For Australia’s balding community, letting your hair down is just an idiom.
But soon, it may be a reality.
In a breakthrough in the battle against baldness, researchers from the University of Pennsylvania have managed to grow skin that develops distinct layers, including hair follicles, from stem cells.
Scientists were already able to grow skin cells, but recreating the complex, multi-layered skin structure has been a major challenge.
As the largest human organ, the skin has multiple functions including temperature regulation and bodily fluid retention to the sensing of touch and pain that increases the difficulty of synthesising it, researchers say.
But over a four-to-five month period, researchers succeeded in growing complex skin cells and hair follicles, which were grafted onto mice.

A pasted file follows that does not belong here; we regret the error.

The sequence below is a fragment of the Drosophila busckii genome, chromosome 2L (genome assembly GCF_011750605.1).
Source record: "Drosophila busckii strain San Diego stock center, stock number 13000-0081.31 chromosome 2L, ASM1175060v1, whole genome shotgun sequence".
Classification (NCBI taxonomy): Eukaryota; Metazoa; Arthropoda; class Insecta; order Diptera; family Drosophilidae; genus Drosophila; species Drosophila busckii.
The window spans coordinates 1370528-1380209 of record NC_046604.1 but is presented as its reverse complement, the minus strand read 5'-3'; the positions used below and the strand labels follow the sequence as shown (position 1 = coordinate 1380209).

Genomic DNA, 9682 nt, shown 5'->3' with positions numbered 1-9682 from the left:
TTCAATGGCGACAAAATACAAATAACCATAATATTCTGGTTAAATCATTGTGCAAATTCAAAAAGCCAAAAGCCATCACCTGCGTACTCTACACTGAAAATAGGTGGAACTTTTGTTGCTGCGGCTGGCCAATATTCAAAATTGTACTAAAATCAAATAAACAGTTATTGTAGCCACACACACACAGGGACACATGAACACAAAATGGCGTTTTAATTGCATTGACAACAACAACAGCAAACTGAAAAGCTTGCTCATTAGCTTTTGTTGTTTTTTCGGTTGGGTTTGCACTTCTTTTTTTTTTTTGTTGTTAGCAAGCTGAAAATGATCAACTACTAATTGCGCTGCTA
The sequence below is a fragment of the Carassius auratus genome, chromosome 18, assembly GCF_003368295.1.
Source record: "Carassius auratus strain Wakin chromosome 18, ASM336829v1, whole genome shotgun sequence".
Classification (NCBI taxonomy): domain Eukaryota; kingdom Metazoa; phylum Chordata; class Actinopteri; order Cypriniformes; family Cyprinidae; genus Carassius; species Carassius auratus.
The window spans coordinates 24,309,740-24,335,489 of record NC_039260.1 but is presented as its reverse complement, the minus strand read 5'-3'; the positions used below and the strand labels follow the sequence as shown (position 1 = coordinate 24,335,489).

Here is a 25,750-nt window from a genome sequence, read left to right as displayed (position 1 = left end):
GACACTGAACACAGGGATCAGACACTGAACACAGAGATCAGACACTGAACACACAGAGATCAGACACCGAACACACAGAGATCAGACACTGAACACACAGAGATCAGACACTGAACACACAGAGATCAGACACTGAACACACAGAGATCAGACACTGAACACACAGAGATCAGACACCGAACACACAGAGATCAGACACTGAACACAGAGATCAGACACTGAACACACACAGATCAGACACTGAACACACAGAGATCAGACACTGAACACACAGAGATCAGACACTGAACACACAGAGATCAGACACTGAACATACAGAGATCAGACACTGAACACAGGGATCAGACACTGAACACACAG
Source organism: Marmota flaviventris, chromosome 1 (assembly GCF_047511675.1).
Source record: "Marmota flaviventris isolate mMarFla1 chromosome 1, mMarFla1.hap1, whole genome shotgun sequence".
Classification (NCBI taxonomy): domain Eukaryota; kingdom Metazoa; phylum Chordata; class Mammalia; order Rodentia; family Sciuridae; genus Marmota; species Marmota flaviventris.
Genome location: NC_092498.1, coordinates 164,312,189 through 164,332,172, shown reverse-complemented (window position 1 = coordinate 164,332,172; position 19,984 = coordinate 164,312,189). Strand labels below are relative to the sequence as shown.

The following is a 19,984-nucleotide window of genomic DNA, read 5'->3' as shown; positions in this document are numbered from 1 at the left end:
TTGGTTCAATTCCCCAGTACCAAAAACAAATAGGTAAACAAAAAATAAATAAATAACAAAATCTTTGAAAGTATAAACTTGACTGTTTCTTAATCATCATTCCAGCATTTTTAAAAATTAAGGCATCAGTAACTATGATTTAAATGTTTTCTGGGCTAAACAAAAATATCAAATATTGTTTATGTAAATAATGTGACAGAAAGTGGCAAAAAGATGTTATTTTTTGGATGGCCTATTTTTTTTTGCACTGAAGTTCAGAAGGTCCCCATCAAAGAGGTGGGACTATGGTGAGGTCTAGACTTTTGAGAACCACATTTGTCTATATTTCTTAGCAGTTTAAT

More than half of the mice sprouted hair from the process.
It’s a development that may also affect those with genetic skin disorders and cancers, as well as those with burns or wounds.
But those who are a “little thin on the top” shouldn’t get excited too fast.
There are several major questions that remain before this approach can become a reality, researchers Leo Wang and George Cotsarelis say.
“Several other aspects of the authors’ approach will also need to be optimised before it can move to the clinic.”
“The hairs that grew in the current study were small; in future, further
optimisation of culture conditions will be needed to form large scalp hairs.”
However, the authors conclude: “The work holds great promise of clinical translation – we are confident that research will eventually see this promise realised.”